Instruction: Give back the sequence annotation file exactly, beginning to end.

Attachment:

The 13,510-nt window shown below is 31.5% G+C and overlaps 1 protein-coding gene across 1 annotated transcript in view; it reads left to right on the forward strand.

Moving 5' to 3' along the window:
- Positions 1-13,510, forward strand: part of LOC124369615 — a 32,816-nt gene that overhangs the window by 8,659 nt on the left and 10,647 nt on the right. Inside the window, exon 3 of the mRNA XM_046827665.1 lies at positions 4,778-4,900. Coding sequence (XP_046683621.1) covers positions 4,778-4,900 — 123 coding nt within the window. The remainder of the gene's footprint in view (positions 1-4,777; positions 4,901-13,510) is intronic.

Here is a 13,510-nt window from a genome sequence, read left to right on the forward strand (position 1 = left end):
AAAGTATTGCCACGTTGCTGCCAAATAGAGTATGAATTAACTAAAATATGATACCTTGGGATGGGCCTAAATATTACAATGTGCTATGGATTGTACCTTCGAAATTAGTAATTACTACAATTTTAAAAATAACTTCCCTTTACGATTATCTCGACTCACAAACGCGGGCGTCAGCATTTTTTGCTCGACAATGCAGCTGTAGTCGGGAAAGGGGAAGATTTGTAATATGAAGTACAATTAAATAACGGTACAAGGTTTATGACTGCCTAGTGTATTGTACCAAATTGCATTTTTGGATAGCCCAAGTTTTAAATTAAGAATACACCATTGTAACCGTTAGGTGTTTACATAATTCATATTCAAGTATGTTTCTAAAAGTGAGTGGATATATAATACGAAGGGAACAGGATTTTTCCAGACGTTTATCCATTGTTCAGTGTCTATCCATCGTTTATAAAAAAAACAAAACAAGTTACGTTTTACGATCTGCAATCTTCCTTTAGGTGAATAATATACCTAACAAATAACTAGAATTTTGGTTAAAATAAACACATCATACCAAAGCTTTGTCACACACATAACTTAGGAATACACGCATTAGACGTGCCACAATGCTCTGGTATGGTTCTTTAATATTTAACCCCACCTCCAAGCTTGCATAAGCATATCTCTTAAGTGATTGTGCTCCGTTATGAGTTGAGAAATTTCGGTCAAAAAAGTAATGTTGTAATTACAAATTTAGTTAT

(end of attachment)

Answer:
The 13,510-nt window shown below is 31.5% G+C and overlaps 1 protein-coding gene across 1 annotated transcript in view; it reads left to right on the forward strand.

Moving 5' to 3' along the window:
- Positions 1-13,510, forward strand: part of LOC124369615 — a 32,816-nt gene that overhangs the window by 8,659 nt on the left and 10,647 nt on the right. Inside the window, exon 3 of the mRNA XM_046827665.1 lies at positions 4,778-4,900. Coding sequence (XP_046683621.1) covers positions 4,778-4,900 — 123 coding nt within the window. The remainder of the gene's footprint in view (positions 1-4,777; positions 4,901-13,510) is intronic.

Here is a 13,510-nt window from a genome sequence, read left to right on the forward strand (position 1 = left end):
AAAGTATTGCCACGTTGCTGCCAAATAGAGTATGAATTAACTAAAATATGATACCTTGGGATGGGCCTAAATATTACAATGTGCTATGGATTGTACCTTCGAAATTAGTAATTACTACAATTTTAAAAATAACTTCCCTTTACGATTATCTCGACTCACAAACGCGGGCGTCAGCATTTTTTGCTCGACAATGCAGCTGTAGTCGGGAAAGGGGAAGATTTGTAATATGAAGTACAATTAAATAACGGTACAAGGTTTATGACTGCCTAGTGTATTGTACCAAATTGCATTTTTGGATAGCCCAAGTTTTAAATTAAGAATACACCATTGTAACCGTTAGGTGTTTACATAATTCATATTCAAGTATGTTTCTAAAAGTGAGTGGATATATAATACGAAGGGAACAGGATTTTTCCAGACGTTTATCCATTGTTCAGTGTCTATCCATCGTTTATAAAAAAAACAAAACAAGTTACGTTTTACGATCTGCAATCTTCCTTTAGGTGAATAATATACCTAACAAATAACTAGAATTTTGGTTAAAATAAACACATCATACCAAAGCTTTGTCACACACATAACTTAGGAATACACGCATTAGACGTGCCACAATGCTCTGGTATGGTTCTTTAATATTTAACCCCACCTCCAAGCTTGCATAAGCATATCTCTTAAGTGATTGTGCTCCGTTATGAGTTGAGAAATTTCGGTCAAAAAAGTAATGTTGTAATTACAAATTTAGTTAT